For him, "All men are not by nature unteachable and wicked; for indocility is not owing to our nature, nor is it born with us, but 'tis acquired by a vicious education and a bad custom" [yet again, which is a Pelagian idea]. What could constitute a clearer denial of the doctrines of total depravity and absolute necessity of special grace for even the first exercise of a good will toward God?

Limborch also confused common grace and prevenient grace so that the latter does not need to be supernatural even though it does "excite" people's free will toward the good. All in all, Limborch deviated from Arminius so far that he does not deserve to be called a true Arminian. John Mark Hicks is right to distinguish clearly between Arminius on the one hand and Limborch on the other:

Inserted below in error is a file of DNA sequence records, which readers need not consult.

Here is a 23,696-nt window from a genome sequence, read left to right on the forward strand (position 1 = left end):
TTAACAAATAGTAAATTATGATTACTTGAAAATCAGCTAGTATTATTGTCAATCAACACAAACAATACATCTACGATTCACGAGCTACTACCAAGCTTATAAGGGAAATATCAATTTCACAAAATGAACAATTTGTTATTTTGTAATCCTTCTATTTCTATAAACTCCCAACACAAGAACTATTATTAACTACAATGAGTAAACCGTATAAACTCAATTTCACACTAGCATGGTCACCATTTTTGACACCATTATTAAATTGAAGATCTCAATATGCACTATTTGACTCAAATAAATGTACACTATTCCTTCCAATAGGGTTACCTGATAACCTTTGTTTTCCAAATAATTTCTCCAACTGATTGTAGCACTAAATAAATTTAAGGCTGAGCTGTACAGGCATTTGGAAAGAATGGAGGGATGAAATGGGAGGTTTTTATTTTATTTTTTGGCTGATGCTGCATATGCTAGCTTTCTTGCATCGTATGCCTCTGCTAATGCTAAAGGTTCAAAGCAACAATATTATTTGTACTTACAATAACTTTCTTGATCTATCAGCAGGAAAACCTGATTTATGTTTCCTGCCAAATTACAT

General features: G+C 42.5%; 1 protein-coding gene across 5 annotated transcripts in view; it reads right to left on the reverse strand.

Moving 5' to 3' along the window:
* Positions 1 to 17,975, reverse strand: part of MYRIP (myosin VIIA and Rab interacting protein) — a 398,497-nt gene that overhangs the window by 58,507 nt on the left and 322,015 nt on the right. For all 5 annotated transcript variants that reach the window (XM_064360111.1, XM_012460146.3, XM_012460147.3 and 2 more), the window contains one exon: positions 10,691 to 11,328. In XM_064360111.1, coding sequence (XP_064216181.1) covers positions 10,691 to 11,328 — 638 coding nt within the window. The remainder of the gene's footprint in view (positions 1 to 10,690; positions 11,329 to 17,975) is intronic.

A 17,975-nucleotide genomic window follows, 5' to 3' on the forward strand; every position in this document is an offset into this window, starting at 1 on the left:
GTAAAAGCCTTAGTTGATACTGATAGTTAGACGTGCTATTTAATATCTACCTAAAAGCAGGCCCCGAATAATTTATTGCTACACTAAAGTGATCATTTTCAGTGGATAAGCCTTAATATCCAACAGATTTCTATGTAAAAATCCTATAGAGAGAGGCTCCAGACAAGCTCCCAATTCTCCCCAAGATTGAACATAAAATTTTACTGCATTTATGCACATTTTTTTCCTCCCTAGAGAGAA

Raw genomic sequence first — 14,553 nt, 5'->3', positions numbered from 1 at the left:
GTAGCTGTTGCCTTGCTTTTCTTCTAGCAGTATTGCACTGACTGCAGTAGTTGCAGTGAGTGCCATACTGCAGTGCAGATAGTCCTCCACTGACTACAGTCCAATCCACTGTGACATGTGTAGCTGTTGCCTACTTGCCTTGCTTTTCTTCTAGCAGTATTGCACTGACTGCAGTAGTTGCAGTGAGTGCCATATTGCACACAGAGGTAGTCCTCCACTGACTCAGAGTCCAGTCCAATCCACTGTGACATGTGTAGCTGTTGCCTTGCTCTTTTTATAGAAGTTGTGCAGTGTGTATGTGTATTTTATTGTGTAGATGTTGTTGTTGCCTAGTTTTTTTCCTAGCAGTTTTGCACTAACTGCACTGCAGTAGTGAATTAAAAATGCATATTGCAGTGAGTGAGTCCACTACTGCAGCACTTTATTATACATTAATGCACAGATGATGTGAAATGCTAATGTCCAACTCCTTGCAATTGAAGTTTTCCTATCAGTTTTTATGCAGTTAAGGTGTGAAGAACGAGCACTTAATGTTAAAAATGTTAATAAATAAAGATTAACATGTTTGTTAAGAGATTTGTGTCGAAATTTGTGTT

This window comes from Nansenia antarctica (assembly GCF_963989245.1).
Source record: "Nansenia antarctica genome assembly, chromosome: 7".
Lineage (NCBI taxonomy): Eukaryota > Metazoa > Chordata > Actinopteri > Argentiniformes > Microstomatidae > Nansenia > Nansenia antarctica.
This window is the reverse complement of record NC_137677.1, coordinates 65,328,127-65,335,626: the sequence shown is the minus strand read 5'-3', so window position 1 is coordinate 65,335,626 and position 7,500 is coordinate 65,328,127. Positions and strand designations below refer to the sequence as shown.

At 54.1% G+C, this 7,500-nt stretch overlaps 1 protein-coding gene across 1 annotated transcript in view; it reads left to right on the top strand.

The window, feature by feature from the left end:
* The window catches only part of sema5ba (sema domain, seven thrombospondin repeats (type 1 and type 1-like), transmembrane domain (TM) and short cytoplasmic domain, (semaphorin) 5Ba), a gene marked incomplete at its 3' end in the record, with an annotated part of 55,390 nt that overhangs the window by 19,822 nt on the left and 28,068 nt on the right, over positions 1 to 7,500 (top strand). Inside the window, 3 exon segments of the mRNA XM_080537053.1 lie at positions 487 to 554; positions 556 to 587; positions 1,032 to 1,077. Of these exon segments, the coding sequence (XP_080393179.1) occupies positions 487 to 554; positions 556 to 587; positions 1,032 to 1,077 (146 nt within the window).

Arminius ought to be regarded as a [Reformed] theologian of the Reformation, but Limborch ... ought to be seen as [an advocate] of [an overt semi-Pelagian or inferential Pelagian] theology which undermines the distinctives of the Reformation. (emphasis added)
It is important to mark a clear line between true, classical Arminianism and [Limborch's brand of] Remonstrantism3 that follows Limborch and later Arminians of the head, most of who became deists, unitarians and free thinkers.